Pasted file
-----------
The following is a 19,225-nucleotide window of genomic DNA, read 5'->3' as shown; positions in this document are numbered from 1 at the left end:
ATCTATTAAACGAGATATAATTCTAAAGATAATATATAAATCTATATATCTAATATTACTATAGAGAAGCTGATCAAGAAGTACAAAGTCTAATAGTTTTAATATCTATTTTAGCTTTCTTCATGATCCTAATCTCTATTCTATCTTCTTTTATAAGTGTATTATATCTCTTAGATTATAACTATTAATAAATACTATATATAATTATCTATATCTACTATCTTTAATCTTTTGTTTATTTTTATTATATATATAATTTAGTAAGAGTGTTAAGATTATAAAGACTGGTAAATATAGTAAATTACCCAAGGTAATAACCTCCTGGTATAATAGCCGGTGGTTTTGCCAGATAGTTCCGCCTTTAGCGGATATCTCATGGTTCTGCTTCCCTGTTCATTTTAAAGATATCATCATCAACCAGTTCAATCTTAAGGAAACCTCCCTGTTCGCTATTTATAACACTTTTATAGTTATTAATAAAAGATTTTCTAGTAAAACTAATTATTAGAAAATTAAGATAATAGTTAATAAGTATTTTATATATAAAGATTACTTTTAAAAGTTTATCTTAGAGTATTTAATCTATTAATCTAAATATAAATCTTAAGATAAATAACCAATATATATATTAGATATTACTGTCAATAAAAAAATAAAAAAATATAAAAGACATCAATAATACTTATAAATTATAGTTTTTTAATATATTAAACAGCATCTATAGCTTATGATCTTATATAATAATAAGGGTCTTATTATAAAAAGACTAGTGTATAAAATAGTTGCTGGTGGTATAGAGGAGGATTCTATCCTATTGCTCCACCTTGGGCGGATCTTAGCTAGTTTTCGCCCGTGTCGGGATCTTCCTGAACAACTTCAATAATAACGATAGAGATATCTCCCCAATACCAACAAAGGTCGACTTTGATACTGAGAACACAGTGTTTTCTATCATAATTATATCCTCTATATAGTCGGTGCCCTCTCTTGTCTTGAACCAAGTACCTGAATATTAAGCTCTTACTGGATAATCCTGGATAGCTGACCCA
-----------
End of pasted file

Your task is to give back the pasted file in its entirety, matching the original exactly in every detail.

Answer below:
The following is a 19,225-nucleotide window of genomic DNA, read 5'->3' as shown; positions in this document are numbered from 1 at the left end:
ATCTATTAAACGAGATATAATTCTAAAGATAATATATAAATCTATATATCTAATATTACTATAGAGAAGCTGATCAAGAAGTACAAAGTCTAATAGTTTTAATATCTATTTTAGCTTTCTTCATGATCCTAATCTCTATTCTATCTTCTTTTATAAGTGTATTATATCTCTTAGATTATAACTATTAATAAATACTATATATAATTATCTATATCTACTATCTTTAATCTTTTGTTTATTTTTATTATATATATAATTTAGTAAGAGTGTTAAGATTATAAAGACTGGTAAATATAGTAAATTACCCAAGGTAATAACCTCCTGGTATAATAGCCGGTGGTTTTGCCAGATAGTTCCGCCTTTAGCGGATATCTCATGGTTCTGCTTCCCTGTTCATTTTAAAGATATCATCATCAACCAGTTCAATCTTAAGGAAACCTCCCTGTTCGCTATTTATAACACTTTTATAGTTATTAATAAAAGATTTTCTAGTAAAACTAATTATTAGAAAATTAAGATAATAGTTAATAAGTATTTTATATATAAAGATTACTTTTAAAAGTTTATCTTAGAGTATTTAATCTATTAATCTAAATATAAATCTTAAGATAAATAACCAATATATATATTAGATATTACTGTCAATAAAAAAATAAAAAAATATAAAAGACATCAATAATACTTATAAATTATAGTTTTTTAATATATTAAACAGCATCTATAGCTTATGATCTTATATAATAATAAGGGTCTTATTATAAAAAGACTAGTGTATAAAATAGTTGCTGGTGGTATAGAGGAGGATTCTATCCTATTGCTCCACCTTGGGCGGATCTTAGCTAGTTTTCGCCCGTGTCGGGATCTTCCTGAACAACTTCAATAATAACGATAGAGATATCTCCCCAATACCAACAAAGGTCGACTTTGATACTGAGAACACAGTGTTTTCTATCATAATTATATCCTCTATATAGTCGGTGCCCTCTCTTGTCTTGAACCAAGTACCTGAATATTAAGCTCTTACTGGATAATCCTGGATAGCTGACCCA